I'm a PhD student at the Centre for Evolutionary Biology at the University of Western Australia, investigating evolutionary consequences of female competition for mates in Western Australian bush crickets.
Many animals compete for access to mates – this is what drives the evolution of weapons (e.g. venom spurs on male platypus), ornaments (e.g. the lyrebird's tail) and behaviours (e.g. the dances of peacock spiders).
However, because of long-standing historical biases in research, most research has been on males competing for females, and relatively little attention has been paid to the reverse.
In the bushcricket Kawanaphila nartee (Orthoptera: Tettigoniidae), males provide nuptial gifts of food during copulation. When food is scarce, females compete for access to calling males and their food gifts. In this situation, males are highly selective when choosing their mates.
However, when food is abundant, the roles reverse - females become choosy and males compete to access them. This flexible 'sex role reversal' is exceedingly rare, and is a good model system to explore the evolutionary consequences of mate choice and sexual competition.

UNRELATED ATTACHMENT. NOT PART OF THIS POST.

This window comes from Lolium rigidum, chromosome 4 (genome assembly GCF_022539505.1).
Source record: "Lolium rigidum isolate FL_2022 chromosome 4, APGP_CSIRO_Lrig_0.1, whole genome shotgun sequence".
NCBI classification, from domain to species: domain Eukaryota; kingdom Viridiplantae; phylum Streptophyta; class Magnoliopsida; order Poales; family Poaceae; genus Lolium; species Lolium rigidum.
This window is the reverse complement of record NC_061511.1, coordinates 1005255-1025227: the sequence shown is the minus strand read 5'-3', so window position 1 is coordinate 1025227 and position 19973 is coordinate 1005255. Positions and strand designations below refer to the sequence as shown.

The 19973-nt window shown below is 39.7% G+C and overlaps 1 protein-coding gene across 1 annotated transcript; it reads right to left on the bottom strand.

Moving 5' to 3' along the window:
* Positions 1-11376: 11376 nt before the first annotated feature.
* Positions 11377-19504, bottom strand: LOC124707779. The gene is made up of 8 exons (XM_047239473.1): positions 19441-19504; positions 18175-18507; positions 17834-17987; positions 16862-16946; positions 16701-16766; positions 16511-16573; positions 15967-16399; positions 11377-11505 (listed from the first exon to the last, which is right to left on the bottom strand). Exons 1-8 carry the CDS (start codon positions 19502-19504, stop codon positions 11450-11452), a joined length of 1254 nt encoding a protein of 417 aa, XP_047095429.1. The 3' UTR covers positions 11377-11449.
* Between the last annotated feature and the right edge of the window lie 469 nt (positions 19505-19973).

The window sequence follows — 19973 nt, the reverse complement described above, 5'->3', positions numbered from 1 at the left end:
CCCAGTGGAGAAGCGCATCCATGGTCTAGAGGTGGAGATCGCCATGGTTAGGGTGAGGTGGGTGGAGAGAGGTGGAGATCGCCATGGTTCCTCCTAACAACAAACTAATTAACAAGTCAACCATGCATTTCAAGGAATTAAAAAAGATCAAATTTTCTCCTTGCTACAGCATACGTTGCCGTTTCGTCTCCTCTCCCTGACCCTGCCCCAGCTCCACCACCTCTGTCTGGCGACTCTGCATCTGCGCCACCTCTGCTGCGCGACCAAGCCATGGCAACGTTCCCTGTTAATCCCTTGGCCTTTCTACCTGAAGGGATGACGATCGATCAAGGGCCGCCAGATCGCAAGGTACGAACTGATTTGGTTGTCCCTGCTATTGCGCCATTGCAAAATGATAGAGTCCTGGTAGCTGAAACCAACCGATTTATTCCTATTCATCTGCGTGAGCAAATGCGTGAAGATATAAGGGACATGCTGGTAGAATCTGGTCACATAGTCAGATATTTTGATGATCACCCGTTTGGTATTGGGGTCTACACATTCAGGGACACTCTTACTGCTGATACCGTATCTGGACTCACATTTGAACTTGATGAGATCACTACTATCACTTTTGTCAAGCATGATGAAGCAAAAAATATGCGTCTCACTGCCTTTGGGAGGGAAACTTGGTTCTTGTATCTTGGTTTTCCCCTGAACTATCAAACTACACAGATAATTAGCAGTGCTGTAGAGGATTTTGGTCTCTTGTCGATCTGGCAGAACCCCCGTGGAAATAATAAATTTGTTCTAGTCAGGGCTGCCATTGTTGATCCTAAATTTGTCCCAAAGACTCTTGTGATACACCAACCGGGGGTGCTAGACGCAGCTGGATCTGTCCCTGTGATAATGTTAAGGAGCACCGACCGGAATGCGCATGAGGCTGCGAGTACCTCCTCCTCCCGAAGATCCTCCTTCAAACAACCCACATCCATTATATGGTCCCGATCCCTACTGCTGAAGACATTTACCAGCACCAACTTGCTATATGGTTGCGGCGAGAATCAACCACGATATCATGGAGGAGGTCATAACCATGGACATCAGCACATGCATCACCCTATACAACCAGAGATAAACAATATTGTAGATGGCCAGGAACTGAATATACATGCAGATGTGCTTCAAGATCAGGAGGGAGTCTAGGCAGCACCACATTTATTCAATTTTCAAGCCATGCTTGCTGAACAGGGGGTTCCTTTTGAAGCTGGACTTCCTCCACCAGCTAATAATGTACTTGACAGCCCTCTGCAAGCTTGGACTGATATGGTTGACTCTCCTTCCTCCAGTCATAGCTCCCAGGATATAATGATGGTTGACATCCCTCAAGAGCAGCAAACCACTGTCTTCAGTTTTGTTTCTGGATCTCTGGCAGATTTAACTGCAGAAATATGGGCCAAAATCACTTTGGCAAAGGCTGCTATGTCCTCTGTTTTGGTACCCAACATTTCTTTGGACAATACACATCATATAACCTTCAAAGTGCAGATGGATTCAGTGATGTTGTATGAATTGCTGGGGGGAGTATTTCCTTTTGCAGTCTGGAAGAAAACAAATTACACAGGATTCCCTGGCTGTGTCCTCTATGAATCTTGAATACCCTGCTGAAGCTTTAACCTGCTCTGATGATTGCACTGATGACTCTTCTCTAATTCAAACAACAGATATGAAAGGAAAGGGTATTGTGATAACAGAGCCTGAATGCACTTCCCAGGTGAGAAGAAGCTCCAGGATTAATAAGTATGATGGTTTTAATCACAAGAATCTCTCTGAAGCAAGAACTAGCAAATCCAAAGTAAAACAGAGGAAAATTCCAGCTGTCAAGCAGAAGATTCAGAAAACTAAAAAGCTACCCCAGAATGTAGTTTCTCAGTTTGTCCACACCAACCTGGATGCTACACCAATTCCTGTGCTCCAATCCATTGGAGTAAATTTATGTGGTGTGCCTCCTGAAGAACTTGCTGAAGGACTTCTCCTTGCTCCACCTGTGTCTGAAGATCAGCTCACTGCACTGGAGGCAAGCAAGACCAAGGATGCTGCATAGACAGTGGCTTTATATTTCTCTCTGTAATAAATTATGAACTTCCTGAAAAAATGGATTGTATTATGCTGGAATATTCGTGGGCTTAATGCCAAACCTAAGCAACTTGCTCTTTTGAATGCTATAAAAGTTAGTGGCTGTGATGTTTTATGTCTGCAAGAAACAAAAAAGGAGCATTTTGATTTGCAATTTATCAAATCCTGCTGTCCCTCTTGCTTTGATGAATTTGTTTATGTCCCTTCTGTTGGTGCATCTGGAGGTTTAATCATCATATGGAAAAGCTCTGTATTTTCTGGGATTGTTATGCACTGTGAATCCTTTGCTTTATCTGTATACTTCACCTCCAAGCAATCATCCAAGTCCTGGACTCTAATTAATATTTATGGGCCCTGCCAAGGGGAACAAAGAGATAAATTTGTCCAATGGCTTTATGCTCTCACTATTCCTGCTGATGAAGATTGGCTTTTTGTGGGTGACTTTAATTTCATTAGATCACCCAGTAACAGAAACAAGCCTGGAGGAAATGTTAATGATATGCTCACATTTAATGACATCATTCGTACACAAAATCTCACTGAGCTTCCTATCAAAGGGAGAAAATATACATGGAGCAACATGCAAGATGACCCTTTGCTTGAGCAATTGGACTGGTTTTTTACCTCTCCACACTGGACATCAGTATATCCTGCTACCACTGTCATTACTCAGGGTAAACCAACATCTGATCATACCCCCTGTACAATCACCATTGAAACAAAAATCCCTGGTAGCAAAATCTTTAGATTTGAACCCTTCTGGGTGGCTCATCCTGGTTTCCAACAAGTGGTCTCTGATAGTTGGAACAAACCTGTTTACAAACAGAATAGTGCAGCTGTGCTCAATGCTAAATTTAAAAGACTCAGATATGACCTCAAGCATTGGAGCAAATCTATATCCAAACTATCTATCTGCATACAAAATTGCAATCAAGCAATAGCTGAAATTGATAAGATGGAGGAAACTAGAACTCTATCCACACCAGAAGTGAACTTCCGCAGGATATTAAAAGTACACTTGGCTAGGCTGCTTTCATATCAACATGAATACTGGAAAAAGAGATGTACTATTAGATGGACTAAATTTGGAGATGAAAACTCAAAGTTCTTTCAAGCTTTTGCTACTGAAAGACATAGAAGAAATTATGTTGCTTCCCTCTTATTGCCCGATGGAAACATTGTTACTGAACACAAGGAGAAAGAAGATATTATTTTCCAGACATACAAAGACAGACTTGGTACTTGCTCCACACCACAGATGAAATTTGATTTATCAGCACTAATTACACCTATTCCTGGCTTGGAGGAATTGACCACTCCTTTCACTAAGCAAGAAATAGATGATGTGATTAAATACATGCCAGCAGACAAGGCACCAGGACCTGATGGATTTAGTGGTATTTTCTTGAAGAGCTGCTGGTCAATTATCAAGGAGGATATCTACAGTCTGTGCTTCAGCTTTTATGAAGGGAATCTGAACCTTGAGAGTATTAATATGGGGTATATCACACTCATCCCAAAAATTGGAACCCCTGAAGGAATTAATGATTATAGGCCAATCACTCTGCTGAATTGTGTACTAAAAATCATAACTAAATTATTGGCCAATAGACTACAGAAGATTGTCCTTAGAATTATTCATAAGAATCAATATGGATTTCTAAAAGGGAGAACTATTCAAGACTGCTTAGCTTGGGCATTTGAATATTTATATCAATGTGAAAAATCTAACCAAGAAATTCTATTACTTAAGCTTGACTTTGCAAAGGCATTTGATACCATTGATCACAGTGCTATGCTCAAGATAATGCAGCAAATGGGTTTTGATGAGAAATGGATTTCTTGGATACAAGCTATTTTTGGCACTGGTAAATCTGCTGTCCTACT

Ultimately, understanding the similarities and differences between the sexes in the animal kingdom can inform our understanding of the evolutionary causes of differences in sex roles, helping to answer questions such as, 'Why do males and females tend to differ both morphologically and behaviourally across the animal kingdom?'
I have a long-standing interest in reproduction and sex behaviour in animals. I must say, though, that after studying the many variants of sexual behaviour in animals, sometimes it's humans that seem really weird!
Robin's contributions to Taxonomy Australia